BDSM and the Law

This is not an easy job. Not just because of everything you have to learn or acquire or manage, but because of the mores of the society in which we live and how they have affected the creation of laws and the enforcement of those laws. It’s a consideration that those of us on the providing end think about regularly — if not daily.

Offering BDSM/kink professionally involves navigating some choppy waters. While many of us have been doing what we do without incident for years — if not decades — there have been some arrests, prosecutions, and lawsuits relating to the practice of BDSM. This can create what is called “precedent”, or a court decision used as an example or authority to help resolve subsequent cases which are similar in nature. Though rulings in our favor can offer potential help, they can only help if they’re out there. And I don’t think there’s a lot of precedent out there.

While we tend to live in what one kink-friendly attorney called, “a culture of tolerance”, which means that while some things may technically not be deemed “permissible”, the laws around them are not really enforced. As a result, the unpredictability of this, mixed with a lack of precedent, means these waters are uncharted. So, if you want to explore these waters, it behooves you to understand what you might find in them.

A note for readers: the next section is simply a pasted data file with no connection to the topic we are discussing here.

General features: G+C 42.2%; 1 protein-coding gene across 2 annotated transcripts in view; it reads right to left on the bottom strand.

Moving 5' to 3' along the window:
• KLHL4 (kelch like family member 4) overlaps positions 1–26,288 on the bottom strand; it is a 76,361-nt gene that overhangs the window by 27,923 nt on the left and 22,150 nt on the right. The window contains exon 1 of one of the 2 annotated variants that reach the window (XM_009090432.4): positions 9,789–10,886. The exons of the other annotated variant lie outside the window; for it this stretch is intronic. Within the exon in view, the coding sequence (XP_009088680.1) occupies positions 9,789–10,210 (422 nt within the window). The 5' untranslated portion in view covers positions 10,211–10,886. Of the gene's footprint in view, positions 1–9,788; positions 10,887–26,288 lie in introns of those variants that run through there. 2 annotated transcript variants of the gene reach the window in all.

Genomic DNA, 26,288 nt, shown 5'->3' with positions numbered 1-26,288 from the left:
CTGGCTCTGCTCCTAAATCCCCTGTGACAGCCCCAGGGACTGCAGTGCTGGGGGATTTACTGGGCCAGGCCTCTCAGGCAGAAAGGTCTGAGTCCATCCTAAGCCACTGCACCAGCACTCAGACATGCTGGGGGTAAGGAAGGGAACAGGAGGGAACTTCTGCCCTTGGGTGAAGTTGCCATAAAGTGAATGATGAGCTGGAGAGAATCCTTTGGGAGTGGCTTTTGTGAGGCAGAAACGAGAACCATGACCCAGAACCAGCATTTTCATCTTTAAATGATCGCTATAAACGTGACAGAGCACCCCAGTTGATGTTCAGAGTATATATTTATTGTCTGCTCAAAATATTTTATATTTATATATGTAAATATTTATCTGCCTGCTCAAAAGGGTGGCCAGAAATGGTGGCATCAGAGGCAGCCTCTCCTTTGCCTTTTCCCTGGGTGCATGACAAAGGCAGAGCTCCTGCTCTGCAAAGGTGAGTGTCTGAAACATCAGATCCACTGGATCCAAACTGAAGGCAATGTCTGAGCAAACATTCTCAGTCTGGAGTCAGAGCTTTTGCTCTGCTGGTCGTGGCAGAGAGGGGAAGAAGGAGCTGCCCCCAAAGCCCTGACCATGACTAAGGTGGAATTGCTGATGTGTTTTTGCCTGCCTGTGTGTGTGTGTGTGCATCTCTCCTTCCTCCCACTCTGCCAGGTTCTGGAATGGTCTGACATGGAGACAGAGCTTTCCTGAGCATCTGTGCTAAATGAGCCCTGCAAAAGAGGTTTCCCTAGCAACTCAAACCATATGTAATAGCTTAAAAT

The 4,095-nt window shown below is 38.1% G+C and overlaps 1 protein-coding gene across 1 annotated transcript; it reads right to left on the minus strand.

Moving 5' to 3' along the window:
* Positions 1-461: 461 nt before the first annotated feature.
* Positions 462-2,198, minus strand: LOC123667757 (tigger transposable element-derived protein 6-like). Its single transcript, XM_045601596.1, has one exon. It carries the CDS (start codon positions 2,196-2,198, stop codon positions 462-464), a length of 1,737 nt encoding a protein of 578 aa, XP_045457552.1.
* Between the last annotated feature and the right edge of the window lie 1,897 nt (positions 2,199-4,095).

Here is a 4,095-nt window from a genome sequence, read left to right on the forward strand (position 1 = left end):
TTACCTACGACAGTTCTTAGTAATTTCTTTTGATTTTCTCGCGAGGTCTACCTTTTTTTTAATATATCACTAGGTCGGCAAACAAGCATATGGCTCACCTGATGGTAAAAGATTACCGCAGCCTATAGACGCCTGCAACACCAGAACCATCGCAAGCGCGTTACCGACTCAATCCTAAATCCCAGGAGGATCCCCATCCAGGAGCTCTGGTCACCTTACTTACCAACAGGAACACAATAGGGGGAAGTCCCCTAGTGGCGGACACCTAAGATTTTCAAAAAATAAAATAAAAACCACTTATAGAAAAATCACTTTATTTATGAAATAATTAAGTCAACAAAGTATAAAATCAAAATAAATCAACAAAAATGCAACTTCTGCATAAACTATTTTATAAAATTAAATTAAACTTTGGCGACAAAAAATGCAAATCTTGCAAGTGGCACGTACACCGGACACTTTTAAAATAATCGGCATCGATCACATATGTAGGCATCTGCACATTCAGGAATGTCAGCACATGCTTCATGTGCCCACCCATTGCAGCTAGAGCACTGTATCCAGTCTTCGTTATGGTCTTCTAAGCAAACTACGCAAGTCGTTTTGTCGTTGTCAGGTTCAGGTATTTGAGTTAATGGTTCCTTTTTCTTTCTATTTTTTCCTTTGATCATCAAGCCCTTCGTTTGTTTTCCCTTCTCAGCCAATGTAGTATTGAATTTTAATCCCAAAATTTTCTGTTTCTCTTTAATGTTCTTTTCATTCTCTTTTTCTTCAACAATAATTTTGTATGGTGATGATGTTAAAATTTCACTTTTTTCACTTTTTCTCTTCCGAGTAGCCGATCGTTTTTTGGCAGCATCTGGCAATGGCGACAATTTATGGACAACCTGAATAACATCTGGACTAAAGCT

People may not be aware of this but offering BDSM professionally is actually illegal in some places. New Jersey is one of them*. This means that someone could conceivably be arrested for offering to tie you down and spank you for payment. (Wild, huh?) It means that advertising yourself as offering or looking for pro play would be a violation of the law.

In other places professional BDSM itself isn’t illegal but certain activities might be. Do you have a fetish for strap-on play (aka “pegging”) or forced “cock” sucking? Or do you have a fantasy of being Dominated by more than one person or being in a “forced bi” scene? That’s hot and all, but in some jurisdictions those things could be construed as “prostitution” or “pimping”, respectively.

“Is this truly risky?”, you may ask. This is the nature of uncharted waters. We don’t always know the level of risk we’re taking. It’s dependent on various factors — some which we have control over and some that we don’t.

This is one reason why you may see differences in how Dommes advertise themselves. Some don’t advertise at all or don’t talk about what they do or don’t discuss payment. This can be because it’s beyond Her comfort zone to be so open, whether it’s for privacy reasons or legal ones.

If you’re thinking, “If this is true, then why have I seen Dommes offer all these things?” Sometimes it’s because the Domme honestly doesn’t care and is willing to assume the risk, in other cases She doesn’t know the law and the risk She’s taking.

Whatever the reason for the Domme, it’s in your best interest to learn the law in the area in which you play. This does not mean you have to give up on your kinky dreams. It just means you should be wise and pursue your passions carefully.

So, before sending a message to a Domme and asking, “Can you fuck me in the ass?” or “Can you pimp me out to your other clients?”, know that it may be met with silence and ruin your chances of sessioning with Her. You may need to prove yourself trustworthy before some of these things are discussed — if they ever will be at all.

*In statute 34:1, it defines “prostitution” as including “sadistic or masochistic abuse and other deviate sexual relations.”